“That all sounds sort of simplistic, but it’s actually quite important because when you think about the next generation of pilots, they’re going to be used to systems like that. They’re going to be used to operating an interface like a tablet, like a laptop, like a smartphone. And you know it’s important to make pilot training simple, easy, and quick.”
Anthem has so far been selected by Lilium and Vertical Aerospace for their respective Lilium Jet and VX4 vehicles, plus an undisclosed business aircraft, says Madsen, who is hopeful of securing additional positions on business and air transport programmes over the next 24 months.
Madsen says the shift in focus is intentional, allowing its customers to take advantage of “software applications that can help them solve problems”. It may be a cliché to reference the internet of things and the potential benefits that connected components and predictive maintenance can bring, but it does not make them any less true. He also argues that Honeywell Aerospace is perfectly placed to take advantage of the broader group’s expertise in connected buildings or industrial process controls: “We think at Honeywell that we’re better positioned to play in that space than anyone because of what we do on the ground,” he says. “It’s absolutely part of the future, it’s very intentional.”
However, Madsen does not see it as Honeywell abandoning its engineering expertise for a shiny new toy, so much as marrying the two together for the benefit of the customer.
“Frankly, you’re not going to fly an aeroplane just with software; you still need APUs you still need controls. Those things will still be there. The way we see that evolving though is that as the software becomes embedded in and part of those systems, it enables us to quickly adapt them, tailor them, and in many cases, allows the user to adapt and tailor them.”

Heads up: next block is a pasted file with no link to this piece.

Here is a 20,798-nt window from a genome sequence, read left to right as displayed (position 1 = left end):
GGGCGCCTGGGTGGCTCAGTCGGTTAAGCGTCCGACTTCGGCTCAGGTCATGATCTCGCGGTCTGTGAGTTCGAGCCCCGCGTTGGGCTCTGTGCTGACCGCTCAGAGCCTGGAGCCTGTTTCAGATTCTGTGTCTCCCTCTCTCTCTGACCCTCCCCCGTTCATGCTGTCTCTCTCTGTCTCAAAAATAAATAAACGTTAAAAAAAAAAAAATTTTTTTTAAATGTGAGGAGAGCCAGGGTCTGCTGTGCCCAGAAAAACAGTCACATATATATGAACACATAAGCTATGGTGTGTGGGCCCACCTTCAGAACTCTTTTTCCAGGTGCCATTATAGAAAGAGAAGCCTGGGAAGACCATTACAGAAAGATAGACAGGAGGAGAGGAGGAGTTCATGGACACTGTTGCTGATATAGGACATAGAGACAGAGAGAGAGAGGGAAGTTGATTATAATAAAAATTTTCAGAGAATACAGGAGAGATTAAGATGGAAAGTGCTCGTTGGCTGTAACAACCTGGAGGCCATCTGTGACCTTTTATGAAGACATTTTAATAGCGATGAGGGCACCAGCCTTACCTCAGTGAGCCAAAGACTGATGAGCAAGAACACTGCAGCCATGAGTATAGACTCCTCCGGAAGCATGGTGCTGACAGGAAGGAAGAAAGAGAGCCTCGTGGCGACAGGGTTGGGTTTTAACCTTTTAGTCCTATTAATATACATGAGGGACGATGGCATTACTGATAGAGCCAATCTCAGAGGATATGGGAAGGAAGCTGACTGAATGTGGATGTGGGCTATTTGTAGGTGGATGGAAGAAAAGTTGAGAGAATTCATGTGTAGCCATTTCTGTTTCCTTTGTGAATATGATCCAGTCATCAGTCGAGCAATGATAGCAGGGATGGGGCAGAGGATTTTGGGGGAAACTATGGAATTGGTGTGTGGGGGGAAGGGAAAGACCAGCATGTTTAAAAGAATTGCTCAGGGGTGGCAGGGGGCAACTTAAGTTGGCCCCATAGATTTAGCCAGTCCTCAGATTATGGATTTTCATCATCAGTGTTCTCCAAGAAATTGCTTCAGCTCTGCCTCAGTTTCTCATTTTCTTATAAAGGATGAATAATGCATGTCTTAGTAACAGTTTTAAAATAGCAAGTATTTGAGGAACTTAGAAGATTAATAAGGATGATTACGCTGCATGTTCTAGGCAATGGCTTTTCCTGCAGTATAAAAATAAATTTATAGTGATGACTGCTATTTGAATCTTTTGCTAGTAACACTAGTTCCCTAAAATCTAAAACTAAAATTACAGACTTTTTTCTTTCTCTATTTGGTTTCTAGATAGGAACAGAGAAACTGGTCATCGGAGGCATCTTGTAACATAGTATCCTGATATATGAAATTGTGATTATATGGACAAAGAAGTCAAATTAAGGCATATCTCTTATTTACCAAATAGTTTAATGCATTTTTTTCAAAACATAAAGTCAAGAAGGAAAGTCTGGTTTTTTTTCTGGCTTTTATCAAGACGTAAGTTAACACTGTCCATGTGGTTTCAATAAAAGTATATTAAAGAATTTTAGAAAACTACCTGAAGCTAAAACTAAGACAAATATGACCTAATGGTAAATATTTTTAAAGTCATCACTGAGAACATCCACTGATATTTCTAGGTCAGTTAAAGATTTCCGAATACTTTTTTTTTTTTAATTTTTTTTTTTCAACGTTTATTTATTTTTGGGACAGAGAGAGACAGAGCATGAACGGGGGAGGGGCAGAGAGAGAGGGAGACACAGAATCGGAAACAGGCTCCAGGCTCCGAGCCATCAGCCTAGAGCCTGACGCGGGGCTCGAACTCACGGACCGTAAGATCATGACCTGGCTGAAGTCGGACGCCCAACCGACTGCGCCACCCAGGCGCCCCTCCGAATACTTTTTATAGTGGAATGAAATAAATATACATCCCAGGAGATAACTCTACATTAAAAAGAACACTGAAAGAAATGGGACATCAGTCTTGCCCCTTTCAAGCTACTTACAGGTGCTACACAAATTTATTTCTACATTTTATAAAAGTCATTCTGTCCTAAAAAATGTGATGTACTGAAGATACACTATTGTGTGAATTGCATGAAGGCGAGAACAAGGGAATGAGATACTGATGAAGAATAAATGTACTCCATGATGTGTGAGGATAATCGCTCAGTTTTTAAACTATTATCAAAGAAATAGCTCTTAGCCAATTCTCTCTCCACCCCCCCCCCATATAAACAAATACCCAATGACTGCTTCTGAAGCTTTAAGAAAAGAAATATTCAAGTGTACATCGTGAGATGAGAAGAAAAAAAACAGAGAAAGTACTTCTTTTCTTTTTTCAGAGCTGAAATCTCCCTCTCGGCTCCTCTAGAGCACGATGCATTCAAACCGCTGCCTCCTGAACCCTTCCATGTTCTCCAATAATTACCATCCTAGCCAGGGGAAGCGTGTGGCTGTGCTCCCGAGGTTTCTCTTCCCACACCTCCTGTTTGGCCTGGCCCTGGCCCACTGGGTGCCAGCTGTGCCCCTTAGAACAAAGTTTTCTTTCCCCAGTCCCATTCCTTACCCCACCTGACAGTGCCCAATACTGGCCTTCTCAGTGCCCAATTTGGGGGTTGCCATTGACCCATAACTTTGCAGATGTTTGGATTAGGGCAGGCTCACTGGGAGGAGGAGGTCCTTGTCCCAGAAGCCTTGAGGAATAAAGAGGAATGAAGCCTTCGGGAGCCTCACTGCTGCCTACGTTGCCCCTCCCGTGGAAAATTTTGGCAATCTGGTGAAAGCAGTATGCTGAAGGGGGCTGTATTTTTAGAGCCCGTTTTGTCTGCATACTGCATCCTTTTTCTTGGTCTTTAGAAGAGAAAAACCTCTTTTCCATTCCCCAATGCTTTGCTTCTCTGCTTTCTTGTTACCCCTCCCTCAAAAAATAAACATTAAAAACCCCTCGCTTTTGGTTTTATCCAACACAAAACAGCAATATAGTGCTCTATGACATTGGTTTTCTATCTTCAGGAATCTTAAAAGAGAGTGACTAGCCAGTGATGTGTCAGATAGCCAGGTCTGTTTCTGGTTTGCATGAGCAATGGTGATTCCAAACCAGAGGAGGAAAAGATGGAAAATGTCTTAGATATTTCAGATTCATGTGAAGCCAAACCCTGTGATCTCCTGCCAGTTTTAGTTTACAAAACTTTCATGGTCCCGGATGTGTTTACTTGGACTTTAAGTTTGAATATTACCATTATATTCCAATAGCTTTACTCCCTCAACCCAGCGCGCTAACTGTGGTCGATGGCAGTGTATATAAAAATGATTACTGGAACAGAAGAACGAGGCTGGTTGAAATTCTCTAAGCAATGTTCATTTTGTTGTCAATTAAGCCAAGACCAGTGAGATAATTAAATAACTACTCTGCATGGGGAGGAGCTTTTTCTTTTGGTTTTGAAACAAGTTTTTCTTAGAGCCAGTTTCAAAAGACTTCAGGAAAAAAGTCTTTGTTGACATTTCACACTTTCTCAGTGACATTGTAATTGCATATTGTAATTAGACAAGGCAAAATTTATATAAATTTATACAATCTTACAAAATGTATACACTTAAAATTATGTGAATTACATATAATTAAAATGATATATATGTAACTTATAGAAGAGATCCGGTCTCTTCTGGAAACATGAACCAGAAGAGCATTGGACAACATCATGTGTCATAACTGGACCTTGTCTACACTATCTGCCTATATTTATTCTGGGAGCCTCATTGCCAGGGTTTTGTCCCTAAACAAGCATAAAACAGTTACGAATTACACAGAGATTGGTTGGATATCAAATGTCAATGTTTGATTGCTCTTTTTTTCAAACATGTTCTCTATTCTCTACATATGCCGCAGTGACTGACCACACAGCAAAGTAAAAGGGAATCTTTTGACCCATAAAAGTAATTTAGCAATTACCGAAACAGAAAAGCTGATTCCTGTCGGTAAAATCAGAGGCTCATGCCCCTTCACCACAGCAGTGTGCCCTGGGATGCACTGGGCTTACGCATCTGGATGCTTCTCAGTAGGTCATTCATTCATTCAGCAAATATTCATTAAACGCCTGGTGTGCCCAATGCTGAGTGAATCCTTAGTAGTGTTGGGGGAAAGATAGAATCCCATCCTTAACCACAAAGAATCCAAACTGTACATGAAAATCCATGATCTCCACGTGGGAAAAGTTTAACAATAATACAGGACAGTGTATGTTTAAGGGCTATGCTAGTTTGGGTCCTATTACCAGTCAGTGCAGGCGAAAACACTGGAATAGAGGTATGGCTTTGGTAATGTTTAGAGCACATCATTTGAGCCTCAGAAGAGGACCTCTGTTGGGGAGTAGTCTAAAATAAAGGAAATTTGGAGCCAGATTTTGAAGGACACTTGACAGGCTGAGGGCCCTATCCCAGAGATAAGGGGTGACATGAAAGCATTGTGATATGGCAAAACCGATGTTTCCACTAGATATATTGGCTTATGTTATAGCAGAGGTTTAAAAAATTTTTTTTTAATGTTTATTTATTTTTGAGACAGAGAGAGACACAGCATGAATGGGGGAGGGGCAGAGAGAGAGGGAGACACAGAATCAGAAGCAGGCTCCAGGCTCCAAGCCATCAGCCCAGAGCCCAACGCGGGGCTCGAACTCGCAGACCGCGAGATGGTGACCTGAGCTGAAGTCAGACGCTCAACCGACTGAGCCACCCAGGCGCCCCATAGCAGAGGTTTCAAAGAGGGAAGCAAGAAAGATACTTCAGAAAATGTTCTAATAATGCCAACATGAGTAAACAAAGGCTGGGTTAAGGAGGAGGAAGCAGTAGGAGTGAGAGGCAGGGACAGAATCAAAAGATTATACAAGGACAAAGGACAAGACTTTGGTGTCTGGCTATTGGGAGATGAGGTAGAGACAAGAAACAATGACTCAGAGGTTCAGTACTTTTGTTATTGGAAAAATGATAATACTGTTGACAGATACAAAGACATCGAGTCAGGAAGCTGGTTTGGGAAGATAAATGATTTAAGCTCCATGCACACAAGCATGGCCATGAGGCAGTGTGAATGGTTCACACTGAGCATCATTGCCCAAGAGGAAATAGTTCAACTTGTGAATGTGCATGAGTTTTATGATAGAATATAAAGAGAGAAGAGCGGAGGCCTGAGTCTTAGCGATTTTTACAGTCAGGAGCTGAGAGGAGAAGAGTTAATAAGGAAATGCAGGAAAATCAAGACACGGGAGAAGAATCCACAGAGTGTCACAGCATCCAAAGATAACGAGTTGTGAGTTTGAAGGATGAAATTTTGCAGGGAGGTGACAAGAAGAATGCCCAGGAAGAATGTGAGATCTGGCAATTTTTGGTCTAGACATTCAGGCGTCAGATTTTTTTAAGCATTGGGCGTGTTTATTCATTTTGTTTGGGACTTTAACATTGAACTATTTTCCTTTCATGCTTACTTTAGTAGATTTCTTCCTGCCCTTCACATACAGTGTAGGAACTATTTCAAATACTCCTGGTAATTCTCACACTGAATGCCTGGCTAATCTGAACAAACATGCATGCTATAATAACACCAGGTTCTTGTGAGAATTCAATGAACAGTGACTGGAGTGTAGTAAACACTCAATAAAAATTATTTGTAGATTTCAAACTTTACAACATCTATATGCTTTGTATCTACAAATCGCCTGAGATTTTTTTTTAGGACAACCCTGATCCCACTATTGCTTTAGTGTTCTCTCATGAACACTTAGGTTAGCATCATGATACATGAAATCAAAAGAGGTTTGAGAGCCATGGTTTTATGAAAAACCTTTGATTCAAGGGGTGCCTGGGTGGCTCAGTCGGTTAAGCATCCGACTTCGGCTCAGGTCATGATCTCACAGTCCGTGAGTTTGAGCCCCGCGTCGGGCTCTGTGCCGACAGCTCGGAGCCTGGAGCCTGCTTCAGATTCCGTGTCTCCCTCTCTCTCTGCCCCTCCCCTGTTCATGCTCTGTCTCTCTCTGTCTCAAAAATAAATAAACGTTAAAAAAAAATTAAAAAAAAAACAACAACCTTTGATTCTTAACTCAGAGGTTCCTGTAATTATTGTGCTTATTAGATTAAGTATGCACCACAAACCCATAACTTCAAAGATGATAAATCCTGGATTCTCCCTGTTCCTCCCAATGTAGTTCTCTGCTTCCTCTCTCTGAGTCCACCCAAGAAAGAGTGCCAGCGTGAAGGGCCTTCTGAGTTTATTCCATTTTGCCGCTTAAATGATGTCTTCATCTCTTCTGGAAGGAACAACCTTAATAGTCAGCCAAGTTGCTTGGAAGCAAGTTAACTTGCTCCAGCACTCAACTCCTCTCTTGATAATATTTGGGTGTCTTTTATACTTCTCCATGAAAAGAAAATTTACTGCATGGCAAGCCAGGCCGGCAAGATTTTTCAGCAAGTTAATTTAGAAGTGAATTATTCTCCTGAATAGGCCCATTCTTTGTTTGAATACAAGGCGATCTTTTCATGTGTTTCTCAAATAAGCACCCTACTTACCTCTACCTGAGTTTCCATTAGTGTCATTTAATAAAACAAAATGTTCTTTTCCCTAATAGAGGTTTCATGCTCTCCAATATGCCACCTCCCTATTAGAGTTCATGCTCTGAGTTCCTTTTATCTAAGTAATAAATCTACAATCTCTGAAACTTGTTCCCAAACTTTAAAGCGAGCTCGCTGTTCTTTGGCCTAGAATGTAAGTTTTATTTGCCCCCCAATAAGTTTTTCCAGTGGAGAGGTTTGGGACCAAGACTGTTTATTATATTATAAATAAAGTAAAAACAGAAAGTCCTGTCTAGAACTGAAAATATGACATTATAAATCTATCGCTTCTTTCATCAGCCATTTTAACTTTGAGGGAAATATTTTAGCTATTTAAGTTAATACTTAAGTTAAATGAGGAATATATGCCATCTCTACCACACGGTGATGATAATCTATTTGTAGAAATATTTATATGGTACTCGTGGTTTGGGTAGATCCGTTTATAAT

He sees in future the potential to separate critical - and therefore covered by tighter certification rules - and non-critical functions in a component, with the user potentially able to tweak the latter accordingly. “If you think about the evolution from the flip-phone to the smartphone, that’s it. And we want to drive that same sort of evolution with everything we make.
“But we still we still anticipate being a maker of things, a designer of things; we’re a leader there today and we’re going to be a leader there tomorrow.”
Of course, management can express these sweeping – sometimes grandiose – visions, but the effect is nil if those on the shop floor do not buy into it. Has Madsen seen any pushback from staff? Far from it, he says; the workforce is “excited” by the potential that the additional computing power brings.
“People that have been part of the industry for a long time, understandably have questions – they want to know how it will work - but once you show folks that look, this is what we can do to an auxiliary power unit control through software to make it smarter in the way it consumes fuel, smarter in the way it operates so that it uses less fuel, produces less noise, has a lower carbon footprint. There’s still an APU there, but now it’s a smart APU and the operator loves that - it makes it more reliable, it lasts longer.
“Once the folks from that world understand that, they love it.”